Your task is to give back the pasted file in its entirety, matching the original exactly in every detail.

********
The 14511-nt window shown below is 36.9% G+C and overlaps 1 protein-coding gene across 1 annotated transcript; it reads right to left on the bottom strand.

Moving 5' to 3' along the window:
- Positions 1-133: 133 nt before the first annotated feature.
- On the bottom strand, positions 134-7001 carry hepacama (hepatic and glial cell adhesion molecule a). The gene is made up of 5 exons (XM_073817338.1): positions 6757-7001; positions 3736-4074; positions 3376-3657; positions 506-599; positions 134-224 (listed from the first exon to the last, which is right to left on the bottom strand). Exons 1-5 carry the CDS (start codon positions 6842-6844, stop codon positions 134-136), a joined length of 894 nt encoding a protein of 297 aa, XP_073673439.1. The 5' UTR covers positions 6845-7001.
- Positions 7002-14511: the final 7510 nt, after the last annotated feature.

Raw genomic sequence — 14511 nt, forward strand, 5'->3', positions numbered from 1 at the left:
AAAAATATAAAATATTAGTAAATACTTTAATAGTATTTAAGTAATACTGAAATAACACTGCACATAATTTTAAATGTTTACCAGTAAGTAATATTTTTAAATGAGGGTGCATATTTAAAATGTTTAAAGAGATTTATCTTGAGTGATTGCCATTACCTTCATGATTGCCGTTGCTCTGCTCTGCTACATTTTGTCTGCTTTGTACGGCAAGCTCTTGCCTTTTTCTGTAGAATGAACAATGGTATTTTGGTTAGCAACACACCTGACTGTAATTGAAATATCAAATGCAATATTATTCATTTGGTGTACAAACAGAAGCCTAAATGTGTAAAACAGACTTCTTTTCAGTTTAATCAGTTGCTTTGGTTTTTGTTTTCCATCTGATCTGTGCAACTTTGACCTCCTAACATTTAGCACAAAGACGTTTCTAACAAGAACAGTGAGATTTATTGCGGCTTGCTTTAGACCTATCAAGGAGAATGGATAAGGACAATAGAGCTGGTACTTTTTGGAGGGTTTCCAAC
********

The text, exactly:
The 14511-nt window shown below is 36.9% G+C and overlaps 1 protein-coding gene across 1 annotated transcript; it reads right to left on the bottom strand.

Moving 5' to 3' along the window:
- Positions 1-133: 133 nt before the first annotated feature.
- On the bottom strand, positions 134-7001 carry hepacama (hepatic and glial cell adhesion molecule a). The gene is made up of 5 exons (XM_073817338.1): positions 6757-7001; positions 3736-4074; positions 3376-3657; positions 506-599; positions 134-224 (listed from the first exon to the last, which is right to left on the bottom strand). Exons 1-5 carry the CDS (start codon positions 6842-6844, stop codon positions 134-136), a joined length of 894 nt encoding a protein of 297 aa, XP_073673439.1. The 5' UTR covers positions 6845-7001.
- Positions 7002-14511: the final 7510 nt, after the last annotated feature.

Raw genomic sequence — 14511 nt, forward strand, 5'->3', positions numbered from 1 at the left:
AAAAATATAAAATATTAGTAAATACTTTAATAGTATTTAAGTAATACTGAAATAACACTGCACATAATTTTAAATGTTTACCAGTAAGTAATATTTTTAAATGAGGGTGCATATTTAAAATGTTTAAAGAGATTTATCTTGAGTGATTGCCATTACCTTCATGATTGCCGTTGCTCTGCTCTGCTACATTTTGTCTGCTTTGTACGGCAAGCTCTTGCCTTTTTCTGTAGAATGAACAATGGTATTTTGGTTAGCAACACACCTGACTGTAATTGAAATATCAAATGCAATATTATTCATTTGGTGTACAAACAGAAGCCTAAATGTGTAAAACAGACTTCTTTTCAGTTTAATCAGTTGCTTTGGTTTTTGTTTTCCATCTGATCTGTGCAACTTTGACCTCCTAACATTTAGCACAAAGACGTTTCTAACAAGAACAGTGAGATTTATTGCGGCTTGCTTTAGACCTATCAAGGAGAATGGATAAGGACAATAGAGCTGGTACTTTTTGGAGGGTTTCCAAC